This study will make a full description of the blue/green (S/M) color opponent ganglion cells in the rabbit retina. This description is intended to be full both in complete sampling of all such ganglion cells and also in depth of characterization of each type of S/M ganglion cell. Decades of early work in many species have led to description of usually only a single type, an S-ON and, much less often, an S-OFF type in addition or instead. Negative evidence coupled with recent discovery of an S-OFF ganglion cells produced by inversion of the S-ON bipolar cell signal has led to widespread rejection of the possibility of S-OFF pathways initiated by an S- OFF bipolar cell. Recent work has considerably advanced our understanding of the mechanisms of color opponency in the midget and small bistratified ganglion cells of primates. However, these 2 color opponent ganglion cells are often considered unique primate inventions, as they have no obvious parallels in other mammals. Further, the total number of chromatic ganglion cells and whether they suffice to produce cortical color mechanisms remains controversial. We will sample at least 3 S/M ganglion cell types that we have discovered in the rabbit retina, determine the nature of their inputs from other retinal neurons and how these interact to obtain very specific attributes of these color opponent cells, including their spatial and chromatic receptive field properties, the influence of surround stimuli and their anatomical underpinnings. These findings will be highly relevant to the understanding of color pathways as they underpin later central processing. S cone pathways in particular have been recently implicated in surprising areas not selective for color, including areas involved in form and motion vision, and which may be responsible for blindsight. S cone pathways are also important in research into migraine and glaucoma.
The goal of this project is to begin understand the number and types of blue-green ganglion cells in mammals. Color vision is a critical part of our visual processing pathways in almost all vertebrates as they search for food and mates and avoid predators. How these pathways are constructed is still poorly understood. These blue-green pathways may be pivotal in such important functions as detection of form, especially shadows and defeating camouflage and in blindsight. Blue-green sensitive ganglion cells serve important roles in migraine and in early detection of glaucoma.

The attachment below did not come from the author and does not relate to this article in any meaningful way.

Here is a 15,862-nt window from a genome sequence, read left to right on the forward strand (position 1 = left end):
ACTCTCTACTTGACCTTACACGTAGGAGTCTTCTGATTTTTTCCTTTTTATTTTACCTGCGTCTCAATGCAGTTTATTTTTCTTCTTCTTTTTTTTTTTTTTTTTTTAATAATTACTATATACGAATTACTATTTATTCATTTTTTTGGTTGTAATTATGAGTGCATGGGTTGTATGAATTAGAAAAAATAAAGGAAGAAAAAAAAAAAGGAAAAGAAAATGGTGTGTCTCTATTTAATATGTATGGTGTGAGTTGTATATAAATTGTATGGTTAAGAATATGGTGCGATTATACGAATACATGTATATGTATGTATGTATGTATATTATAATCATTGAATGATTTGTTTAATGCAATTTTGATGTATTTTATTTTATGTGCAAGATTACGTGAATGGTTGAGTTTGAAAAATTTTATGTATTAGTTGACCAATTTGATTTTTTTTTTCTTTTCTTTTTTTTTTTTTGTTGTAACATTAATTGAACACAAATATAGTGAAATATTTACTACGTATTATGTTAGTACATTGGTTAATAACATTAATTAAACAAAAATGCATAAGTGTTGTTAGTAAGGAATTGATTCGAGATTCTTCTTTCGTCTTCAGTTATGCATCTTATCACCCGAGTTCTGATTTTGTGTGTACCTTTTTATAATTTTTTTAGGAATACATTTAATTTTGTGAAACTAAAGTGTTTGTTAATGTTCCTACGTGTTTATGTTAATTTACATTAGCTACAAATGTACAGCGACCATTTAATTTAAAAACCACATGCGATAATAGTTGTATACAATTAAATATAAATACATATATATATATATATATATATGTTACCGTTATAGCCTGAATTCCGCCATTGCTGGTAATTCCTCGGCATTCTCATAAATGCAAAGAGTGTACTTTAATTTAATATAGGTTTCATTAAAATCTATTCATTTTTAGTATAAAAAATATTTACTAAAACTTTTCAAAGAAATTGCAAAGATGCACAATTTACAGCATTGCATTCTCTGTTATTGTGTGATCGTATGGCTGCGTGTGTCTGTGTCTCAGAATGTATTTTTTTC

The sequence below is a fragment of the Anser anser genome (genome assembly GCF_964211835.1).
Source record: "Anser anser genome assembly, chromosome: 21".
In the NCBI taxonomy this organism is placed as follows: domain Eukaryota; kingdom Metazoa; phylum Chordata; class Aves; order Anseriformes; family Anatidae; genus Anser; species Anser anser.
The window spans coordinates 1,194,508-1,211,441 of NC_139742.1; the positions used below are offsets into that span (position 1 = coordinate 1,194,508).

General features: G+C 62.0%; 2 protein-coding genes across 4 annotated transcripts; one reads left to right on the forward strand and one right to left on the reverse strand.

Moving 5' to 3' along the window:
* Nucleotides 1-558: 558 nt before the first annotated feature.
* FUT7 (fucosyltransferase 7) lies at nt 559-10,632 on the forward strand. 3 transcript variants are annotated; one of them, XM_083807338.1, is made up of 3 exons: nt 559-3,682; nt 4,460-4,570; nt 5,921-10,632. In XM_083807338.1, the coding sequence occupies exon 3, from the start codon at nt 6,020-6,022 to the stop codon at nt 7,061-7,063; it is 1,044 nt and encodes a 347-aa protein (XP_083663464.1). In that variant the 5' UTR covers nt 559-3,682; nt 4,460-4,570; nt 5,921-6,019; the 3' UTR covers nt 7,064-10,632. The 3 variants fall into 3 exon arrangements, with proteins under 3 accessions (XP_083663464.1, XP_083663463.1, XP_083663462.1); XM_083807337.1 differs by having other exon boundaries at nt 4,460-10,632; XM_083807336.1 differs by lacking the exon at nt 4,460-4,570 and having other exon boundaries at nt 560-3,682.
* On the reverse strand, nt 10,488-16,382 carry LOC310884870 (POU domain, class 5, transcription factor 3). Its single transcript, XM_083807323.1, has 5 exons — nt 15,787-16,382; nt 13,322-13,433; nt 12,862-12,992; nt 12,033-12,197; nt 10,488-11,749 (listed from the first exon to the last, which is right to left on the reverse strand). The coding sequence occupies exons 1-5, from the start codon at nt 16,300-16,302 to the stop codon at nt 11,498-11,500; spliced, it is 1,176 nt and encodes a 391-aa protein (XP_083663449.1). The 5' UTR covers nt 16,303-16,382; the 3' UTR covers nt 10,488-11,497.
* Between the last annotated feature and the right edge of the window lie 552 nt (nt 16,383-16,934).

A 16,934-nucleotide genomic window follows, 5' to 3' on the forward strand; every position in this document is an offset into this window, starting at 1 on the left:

|Marshak, David W; Mills, Stephen L (2014) Short-wavelength cone-opponent retinal ganglion cells in mammals. Vis Neurosci 31:165-75|
|Hoshi, Hideo; Tian, Lian-Ming; Massey, Stephen C et al. (2013) Properties of the ON bistratified ganglion cell in the rabbit retina. J Comp Neurol 521:1497-509|
|Hoshi, Hideo; Tian, Lian-Ming; Massey, Stephen C et al. (2011) Two distinct types of ON directionally selective ganglion cells in the rabbit retina. J Comp Neurol 519:2509-21|
|Hoshi, Hideo; Mills, Stephen L (2009) Components and properties of the G3 ganglion cell circuit in the rabbit retina. J Comp Neurol 513:69-82|
|Pan, Feng; Mills, Stephen L; Massey, Stephen C (2007) Screening of gap junction antagonists on dye coupling in the rabbit retina. Vis Neurosci 24:609-18|
|Sarthy, V; Hoshi, H; Mills, S et al. (2007) Characterization of green fluorescent protein-expressing retinal cells in CD 44-transgenic mice. Neuroscience 144:1087-93|
|Mills, Stephen L; Xia, Xiao-Bo; Hoshi, Hideo et al. (2007) Dopaminergic modulation of tracer coupling in a ganglion-amacrine cell network. Vis Neurosci 24:593-608|
|Hoshi, Hideo; O'Brien, John; Mills, Stephen L (2006) A novel fluorescent tracer for visualizing coupled cells in neural circuits of living tissue. J Histochem Cytochem 54:1169-76|
|Zhang, Jian; Li, Wei; Hoshi, Hideo et al. (2005) Stratification of alpha ganglion cells and ON/OFF directionally selective ganglion cells in the rabbit retina. Vis Neurosci 22:535-49|
|O'Brien, John; Nguyen, H Bao; Mills, Stephen L (2004) Cone photoreceptors in bass retina use two connexins to mediate electrical coupling. J Neurosci 24:5632-42|
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